India’s human rights approached the Supreme Court
India’s top human rights body has approached the Supreme Court to look into the plight of migrant labourers, millions of whom have been stranded in different parts of the country due to COVID lockdown.
The National Human Rights Commission (NHRC) applied to the top Court, urging steps to be taken to help workers who lost their jobs or displaced due to the countrywide shutdown since 25 March. Among other suggestions, the Commission has called for a nodal agency to look into workers’ interstate migration, distributing universal ration cards, and providing affordable housing.
The Commission is also demanding compensation for those who died while migrating from cities back home.
For unforeseen circumstances like the COVID crisis or any natural or other disasters, the NHRC demanded inclusion of particular provisions to the Inter-State Migrant Workmen (Regulation of Employment and Conditions of Service) Act, 1979.
The Supreme Court is examining, suo motto, at the miseries caused by the lockdown on migrant labourers.
The NHRC is also demanding to set up a state and a national database to register migrants.
States must identify sectors where migrant labourers are hired, such as construction, brick kiln etc., which will help in the formulation of any relief or targeted schemes.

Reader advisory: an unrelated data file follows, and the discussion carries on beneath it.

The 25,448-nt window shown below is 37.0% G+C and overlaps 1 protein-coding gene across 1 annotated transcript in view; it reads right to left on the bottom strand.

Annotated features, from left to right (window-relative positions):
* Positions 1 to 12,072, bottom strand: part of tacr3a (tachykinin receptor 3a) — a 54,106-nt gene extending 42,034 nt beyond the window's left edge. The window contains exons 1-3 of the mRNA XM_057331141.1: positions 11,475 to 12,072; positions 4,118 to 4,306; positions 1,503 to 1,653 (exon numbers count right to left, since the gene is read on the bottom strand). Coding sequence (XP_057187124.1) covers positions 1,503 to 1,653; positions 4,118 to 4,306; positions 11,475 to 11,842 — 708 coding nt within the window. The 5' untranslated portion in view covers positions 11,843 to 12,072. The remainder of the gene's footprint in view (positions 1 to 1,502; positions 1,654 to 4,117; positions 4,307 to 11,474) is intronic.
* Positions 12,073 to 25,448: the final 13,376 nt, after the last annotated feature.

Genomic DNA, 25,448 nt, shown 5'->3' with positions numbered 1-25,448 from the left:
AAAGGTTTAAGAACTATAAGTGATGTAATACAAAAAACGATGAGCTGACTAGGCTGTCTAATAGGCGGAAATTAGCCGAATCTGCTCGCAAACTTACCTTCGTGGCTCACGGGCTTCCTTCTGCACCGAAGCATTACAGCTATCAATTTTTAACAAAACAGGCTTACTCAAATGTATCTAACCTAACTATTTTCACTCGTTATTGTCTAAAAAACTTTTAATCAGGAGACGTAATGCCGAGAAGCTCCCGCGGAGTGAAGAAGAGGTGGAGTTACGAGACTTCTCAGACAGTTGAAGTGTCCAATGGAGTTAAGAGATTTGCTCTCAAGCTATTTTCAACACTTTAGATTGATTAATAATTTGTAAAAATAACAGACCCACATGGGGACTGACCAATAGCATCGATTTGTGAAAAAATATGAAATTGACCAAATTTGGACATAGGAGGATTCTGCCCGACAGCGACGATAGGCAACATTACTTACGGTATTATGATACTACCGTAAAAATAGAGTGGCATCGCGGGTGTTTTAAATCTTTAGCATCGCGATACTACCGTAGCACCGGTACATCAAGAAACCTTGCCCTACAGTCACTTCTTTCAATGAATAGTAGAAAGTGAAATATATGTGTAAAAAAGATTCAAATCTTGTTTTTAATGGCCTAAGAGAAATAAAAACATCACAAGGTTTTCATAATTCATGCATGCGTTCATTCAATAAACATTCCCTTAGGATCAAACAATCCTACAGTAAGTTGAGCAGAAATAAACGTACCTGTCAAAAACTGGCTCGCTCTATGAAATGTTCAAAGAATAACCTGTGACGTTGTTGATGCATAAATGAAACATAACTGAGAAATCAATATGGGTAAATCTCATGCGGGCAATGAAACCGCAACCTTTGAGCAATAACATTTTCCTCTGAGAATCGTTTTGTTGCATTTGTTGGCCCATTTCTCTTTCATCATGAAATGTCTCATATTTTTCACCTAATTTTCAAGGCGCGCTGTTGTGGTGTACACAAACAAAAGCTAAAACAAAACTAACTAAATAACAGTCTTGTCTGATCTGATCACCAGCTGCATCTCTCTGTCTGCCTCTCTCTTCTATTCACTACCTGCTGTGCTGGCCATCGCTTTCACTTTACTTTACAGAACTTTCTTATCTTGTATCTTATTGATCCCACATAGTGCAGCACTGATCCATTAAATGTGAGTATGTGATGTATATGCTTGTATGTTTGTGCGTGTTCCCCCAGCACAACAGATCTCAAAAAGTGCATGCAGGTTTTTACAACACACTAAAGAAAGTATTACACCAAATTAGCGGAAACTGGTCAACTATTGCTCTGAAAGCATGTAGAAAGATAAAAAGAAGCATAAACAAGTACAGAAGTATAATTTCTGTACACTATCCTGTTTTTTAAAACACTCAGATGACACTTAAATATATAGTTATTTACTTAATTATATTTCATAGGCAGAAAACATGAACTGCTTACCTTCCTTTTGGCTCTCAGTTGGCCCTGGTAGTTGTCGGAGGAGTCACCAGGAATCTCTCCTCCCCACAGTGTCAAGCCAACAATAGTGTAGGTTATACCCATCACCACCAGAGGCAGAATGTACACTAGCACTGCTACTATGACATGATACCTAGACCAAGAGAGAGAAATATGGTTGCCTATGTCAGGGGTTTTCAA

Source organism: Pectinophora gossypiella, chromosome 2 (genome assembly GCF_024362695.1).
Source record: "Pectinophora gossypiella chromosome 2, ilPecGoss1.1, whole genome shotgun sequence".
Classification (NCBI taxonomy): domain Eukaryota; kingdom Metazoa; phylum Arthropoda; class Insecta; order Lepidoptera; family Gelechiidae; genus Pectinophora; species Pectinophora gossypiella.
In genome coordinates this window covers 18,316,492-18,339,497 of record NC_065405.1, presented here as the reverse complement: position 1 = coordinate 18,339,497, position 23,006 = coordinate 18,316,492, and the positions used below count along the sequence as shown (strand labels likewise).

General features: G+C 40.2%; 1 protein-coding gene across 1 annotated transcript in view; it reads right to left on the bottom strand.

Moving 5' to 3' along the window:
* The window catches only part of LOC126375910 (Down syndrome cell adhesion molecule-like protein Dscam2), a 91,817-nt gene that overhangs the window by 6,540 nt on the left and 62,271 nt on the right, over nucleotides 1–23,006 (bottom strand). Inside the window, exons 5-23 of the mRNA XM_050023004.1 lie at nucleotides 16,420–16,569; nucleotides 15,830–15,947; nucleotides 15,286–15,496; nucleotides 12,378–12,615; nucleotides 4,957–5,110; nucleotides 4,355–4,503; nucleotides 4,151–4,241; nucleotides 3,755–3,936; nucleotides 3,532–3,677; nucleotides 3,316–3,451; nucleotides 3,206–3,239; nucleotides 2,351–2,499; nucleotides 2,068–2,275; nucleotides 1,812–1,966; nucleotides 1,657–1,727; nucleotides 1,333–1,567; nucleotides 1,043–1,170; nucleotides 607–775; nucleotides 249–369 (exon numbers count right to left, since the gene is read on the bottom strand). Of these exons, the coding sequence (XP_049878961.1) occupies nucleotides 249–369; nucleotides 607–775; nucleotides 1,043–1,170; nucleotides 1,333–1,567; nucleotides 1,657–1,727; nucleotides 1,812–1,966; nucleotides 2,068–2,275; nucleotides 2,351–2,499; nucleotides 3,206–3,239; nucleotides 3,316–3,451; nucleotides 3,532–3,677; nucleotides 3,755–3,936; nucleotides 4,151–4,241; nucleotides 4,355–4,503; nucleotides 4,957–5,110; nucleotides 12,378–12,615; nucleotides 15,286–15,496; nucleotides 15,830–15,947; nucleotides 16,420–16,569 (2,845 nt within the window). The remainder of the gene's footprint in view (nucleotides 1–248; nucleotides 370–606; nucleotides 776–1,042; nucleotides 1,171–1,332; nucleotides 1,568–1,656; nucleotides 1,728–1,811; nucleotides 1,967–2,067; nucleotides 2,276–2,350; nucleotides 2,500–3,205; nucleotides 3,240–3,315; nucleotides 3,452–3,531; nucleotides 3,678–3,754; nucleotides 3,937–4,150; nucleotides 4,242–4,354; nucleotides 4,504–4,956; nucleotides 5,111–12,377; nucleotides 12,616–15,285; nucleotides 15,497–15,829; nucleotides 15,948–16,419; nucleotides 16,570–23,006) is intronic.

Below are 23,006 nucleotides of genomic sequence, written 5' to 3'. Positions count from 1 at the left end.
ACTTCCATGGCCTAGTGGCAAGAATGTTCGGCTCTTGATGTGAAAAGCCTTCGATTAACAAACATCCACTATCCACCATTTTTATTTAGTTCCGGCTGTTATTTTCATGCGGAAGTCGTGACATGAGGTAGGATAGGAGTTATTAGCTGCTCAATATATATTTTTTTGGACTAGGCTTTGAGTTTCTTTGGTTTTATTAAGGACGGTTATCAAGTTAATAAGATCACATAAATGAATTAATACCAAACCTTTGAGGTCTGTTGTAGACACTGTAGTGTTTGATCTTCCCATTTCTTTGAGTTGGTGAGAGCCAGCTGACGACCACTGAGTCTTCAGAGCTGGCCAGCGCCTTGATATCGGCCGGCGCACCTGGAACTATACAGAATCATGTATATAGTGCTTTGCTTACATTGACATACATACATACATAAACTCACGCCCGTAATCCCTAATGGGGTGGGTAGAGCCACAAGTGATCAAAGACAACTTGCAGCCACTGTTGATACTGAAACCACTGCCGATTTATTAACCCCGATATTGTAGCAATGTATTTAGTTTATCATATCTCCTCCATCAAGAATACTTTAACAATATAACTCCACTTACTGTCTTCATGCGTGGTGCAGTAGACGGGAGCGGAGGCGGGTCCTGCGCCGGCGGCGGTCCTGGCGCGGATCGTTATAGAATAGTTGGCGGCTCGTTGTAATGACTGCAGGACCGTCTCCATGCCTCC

The Commission also mentioned that the government must ensure medical facilities for those traveling. Food availability and hygienic-sanitary products should be available.
District authorities where labourers are returning must create relief funds for them.
The Commission also expressed concern over delays of about 40% Shramik Express trains carrying migrant workers.
In its response, the central government told the Court that 90% of migrant labourers willing to return home had been transported back. In addition to that, states have requested about 170 trains by 16 June to send the remaining workers back.
According to the central government, about one crore workers have returned home using 4028 special trains and buses between 1 May to 3 June.
The Court said that 15 days is enough for the centre and states to arrange for migrants’ return to their home states. The state also asked all states to create job opportunities for returnee migrants.
The COVID lockdown has left thousands jobless and displaced urban labourers. It was reported that some people have died before reaching their homes due to a lack of food, water, and medicine. The central government representative told the Court that investigation into those deaths do not suggest that labourers died because of lack of water, food, or medicine.